Each year, on 23rd May, the association Comité Marche du 23 mai 1998 - CM98 organizes, in collaboration with numerous other associations, a series of events to honour the victims of colonial slavery, which is now known as Limyè ba Yo (recognition-reconciliation). These memorial and cultural events not only honour the memory of slave ancestors, but also work towards the concept of reconciliation in opposition to 'reparations'. The 23rd May is preceded by 'Le Chemin de Fer' (literally 'Railway'), which includes a series of debates and presentations designed to reflect upon the slave past and the societies and identities that have formed as a result. On 2nd May 2008, a memorandum was circulated in which the Prime Minister (Fillon) officially recognized 23rd May as a day to remember the victims of colonial slavery in reference to both the abolition of slavery in 1848 and the silent march that took place on 23rd May 1998 that contributed to the (first) Taubira law recognizing slavery and the slave trade as 'crimes against humanity'.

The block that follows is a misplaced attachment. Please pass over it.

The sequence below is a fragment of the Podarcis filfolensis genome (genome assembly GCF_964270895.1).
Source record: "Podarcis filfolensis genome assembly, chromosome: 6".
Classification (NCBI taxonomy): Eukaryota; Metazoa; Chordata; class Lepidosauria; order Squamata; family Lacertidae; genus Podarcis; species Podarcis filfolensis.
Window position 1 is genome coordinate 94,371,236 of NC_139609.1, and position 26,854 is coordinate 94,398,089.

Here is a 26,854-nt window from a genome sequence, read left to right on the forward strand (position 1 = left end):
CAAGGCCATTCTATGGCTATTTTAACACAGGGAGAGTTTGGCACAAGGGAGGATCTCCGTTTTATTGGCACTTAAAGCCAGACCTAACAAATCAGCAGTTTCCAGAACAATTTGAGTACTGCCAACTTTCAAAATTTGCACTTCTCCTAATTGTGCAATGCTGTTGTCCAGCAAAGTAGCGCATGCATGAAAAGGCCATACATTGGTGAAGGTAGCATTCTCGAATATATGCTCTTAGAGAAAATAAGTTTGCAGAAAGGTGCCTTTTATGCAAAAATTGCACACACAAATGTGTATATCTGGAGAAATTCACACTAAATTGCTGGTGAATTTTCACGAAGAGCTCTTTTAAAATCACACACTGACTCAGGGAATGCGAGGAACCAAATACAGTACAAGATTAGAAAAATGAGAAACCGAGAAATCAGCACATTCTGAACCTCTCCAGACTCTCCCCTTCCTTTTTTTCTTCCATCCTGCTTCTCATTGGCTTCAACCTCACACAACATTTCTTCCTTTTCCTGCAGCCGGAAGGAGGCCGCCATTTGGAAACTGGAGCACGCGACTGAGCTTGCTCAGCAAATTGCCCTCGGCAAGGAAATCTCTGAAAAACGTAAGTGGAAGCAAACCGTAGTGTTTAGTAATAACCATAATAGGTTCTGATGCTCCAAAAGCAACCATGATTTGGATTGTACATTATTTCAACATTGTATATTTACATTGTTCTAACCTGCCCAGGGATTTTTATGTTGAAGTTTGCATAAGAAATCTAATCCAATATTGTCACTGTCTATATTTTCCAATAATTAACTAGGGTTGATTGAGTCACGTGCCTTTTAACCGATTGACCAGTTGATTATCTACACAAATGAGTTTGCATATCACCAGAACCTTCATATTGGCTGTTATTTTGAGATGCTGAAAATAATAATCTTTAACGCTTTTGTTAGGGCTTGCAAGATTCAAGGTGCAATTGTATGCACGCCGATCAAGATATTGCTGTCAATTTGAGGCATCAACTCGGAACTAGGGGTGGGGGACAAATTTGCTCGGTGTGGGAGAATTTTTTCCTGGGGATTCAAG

Based on this first step, CM98 has tried to further its memory work and, in September 2016, the deputy-mayor of Sarcelles François Puponni submitted an amendment, within the framework of the loi Égalité Réelle Outre-Mer, modifying the law on slavery commemoration (30th June 1983). This amendment reconised 23rd May as a day to pay national homage to the victims of slavery. However, on 11th January 2017, a senator from Guadeloupe Félix Desplan proposed another amendment before the Senat to remove article 20A of the loi Egalité Réelle concerning 23rd May. In response, the president of CM98 Serge Romana began a hunger strike in front of the Senat that lasted six days. On 18th January, the Senat voted for the Larcher and Arnel amendments that reintroduced article 20A.